In my ongoing quest for self-improvement, I decided a few years ago that I should stop complaining about the weather, and even to go beyond not complaining to accepting the weather, as in having "the serenity to accept the things I cannot change". The weather this winter has been a challenge, but as I was clearing snow off a car last week I found my miserable thoughts interupted by the thought that among the millions of tiny snowflakes I was sweeping onto the driveway, no two were the same. It made me sort of like the snow.
I've waited this long to blog this because I don't want to annoy the other bloggers with my Pollyanna I'm not complaining about winter attitude.
But don't worry, just because I'm not complaining here, doesn't mean I don't have complaints. It's just they're mostly about things I can change and if I blogged them, you'd say, well, duh, stop blogging and do something.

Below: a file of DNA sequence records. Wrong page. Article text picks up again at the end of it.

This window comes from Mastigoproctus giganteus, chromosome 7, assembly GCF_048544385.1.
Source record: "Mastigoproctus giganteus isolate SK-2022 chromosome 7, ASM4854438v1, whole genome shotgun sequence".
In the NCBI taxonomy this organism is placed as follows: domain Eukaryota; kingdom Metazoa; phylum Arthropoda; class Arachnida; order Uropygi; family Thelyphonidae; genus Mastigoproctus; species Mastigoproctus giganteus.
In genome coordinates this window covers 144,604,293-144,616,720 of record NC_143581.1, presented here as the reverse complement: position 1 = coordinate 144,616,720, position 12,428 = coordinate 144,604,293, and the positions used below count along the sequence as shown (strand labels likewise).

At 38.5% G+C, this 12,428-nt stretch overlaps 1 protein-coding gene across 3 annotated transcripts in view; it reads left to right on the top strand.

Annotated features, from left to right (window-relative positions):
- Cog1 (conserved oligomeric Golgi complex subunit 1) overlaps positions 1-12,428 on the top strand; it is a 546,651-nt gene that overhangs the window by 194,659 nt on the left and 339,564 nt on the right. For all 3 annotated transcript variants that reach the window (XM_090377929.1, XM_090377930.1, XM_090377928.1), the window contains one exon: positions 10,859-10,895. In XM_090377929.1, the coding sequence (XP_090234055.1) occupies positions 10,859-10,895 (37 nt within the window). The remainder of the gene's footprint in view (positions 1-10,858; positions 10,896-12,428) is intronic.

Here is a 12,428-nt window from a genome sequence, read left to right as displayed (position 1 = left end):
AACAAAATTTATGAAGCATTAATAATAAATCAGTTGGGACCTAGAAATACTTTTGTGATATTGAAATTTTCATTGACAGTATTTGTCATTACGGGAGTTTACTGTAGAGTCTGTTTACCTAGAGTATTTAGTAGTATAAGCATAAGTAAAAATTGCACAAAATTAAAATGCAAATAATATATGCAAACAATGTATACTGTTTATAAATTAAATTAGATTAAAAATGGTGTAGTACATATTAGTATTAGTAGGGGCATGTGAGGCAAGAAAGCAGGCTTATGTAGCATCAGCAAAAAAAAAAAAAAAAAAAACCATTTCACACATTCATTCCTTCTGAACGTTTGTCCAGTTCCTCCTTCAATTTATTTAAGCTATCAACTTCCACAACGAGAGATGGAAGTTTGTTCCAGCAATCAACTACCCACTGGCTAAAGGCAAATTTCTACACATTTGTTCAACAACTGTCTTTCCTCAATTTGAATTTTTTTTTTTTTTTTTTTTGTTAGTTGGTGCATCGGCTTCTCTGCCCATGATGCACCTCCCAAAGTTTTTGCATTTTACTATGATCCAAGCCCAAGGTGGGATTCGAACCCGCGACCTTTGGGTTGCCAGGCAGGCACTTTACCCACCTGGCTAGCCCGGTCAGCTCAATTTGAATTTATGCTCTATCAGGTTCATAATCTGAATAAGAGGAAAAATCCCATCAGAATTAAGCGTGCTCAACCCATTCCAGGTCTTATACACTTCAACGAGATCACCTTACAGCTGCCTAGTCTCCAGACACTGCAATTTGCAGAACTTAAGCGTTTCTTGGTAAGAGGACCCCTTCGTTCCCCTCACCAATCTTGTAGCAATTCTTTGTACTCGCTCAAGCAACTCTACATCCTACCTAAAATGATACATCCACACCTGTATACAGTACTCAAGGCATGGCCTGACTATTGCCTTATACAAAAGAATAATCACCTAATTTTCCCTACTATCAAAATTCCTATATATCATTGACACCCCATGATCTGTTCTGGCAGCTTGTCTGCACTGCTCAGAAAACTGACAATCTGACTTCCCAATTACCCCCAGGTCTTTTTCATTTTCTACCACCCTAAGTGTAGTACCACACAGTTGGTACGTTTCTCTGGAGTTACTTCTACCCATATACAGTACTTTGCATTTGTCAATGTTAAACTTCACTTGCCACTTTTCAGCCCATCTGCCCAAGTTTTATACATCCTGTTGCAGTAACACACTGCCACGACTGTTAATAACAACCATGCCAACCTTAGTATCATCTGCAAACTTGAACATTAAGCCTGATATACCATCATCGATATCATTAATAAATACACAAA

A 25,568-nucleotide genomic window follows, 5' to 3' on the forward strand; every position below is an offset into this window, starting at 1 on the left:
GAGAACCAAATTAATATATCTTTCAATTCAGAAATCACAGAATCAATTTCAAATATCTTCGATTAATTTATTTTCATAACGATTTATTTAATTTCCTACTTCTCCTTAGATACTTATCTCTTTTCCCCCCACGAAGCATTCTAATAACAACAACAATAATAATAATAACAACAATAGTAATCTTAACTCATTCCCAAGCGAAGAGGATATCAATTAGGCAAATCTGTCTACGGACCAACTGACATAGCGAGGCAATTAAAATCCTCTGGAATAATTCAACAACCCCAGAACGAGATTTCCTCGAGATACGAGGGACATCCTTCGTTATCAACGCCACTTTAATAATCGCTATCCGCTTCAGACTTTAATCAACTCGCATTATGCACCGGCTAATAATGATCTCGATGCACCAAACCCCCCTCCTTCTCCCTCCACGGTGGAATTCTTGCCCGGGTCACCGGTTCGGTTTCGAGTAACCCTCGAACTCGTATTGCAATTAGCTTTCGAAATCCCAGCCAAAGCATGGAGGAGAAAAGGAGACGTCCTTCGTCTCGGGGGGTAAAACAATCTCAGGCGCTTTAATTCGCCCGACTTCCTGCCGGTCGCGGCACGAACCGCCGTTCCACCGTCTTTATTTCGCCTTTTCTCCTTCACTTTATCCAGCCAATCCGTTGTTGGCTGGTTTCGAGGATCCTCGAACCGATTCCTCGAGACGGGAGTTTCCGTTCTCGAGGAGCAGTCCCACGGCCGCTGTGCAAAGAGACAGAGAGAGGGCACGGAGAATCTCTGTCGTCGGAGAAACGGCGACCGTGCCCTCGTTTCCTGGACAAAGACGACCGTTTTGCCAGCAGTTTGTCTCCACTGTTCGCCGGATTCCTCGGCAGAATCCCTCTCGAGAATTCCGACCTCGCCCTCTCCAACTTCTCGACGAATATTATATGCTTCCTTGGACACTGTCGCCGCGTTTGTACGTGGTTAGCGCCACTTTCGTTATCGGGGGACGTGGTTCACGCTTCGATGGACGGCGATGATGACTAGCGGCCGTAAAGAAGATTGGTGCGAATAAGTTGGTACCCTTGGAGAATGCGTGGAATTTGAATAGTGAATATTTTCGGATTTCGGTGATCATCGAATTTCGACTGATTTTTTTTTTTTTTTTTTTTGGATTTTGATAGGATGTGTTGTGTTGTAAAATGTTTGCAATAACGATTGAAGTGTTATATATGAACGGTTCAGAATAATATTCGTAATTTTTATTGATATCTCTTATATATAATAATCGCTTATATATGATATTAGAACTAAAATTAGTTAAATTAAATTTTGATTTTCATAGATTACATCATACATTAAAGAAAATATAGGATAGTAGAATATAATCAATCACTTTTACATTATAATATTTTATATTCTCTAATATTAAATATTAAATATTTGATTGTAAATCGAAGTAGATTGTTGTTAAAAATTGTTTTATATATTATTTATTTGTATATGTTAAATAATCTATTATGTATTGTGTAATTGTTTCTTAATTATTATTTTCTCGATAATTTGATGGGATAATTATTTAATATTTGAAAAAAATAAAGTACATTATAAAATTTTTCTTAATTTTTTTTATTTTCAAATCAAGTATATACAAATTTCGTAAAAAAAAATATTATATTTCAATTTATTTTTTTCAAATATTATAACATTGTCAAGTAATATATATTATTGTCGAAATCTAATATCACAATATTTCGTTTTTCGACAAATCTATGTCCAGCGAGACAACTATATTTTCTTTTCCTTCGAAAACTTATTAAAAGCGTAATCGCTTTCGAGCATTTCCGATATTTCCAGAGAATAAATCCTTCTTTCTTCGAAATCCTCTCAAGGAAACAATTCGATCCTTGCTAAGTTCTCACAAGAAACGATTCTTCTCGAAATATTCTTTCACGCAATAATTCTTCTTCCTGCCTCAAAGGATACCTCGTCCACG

In Finland, they have an expression for when a bunch of people are complaining, valituskuoro or "complaints choir". Tellervo Kalleinen and Oliver Kochta-Kalleinen got the brilliant idea of creating a real complaints choir. They did it first in Birmingham. They came up with a stirring complaint song, but I'm giving you the song from the second Complaints Choir in Helsinki because it is magnificent:
If you want more complaints, but without singing, I suggest you go to this site.
If you want more choir singing, check out this church choir in the village of Zolokere, Malawi:
Or you could try:
- South Africa's Holy Cross Choir singing Mthandazo wase Africa (Pray for Africa)
- A church choir in Namibe, Angola, Africa
- The church choir of Nlog, in Bakossi, West Cameroon
- Namibian Youth Choir
I don't know what the words mean to the songs from the African choirs, but I do not believe they are complaints. Of course, most or all of the singers never experienced February in Canada.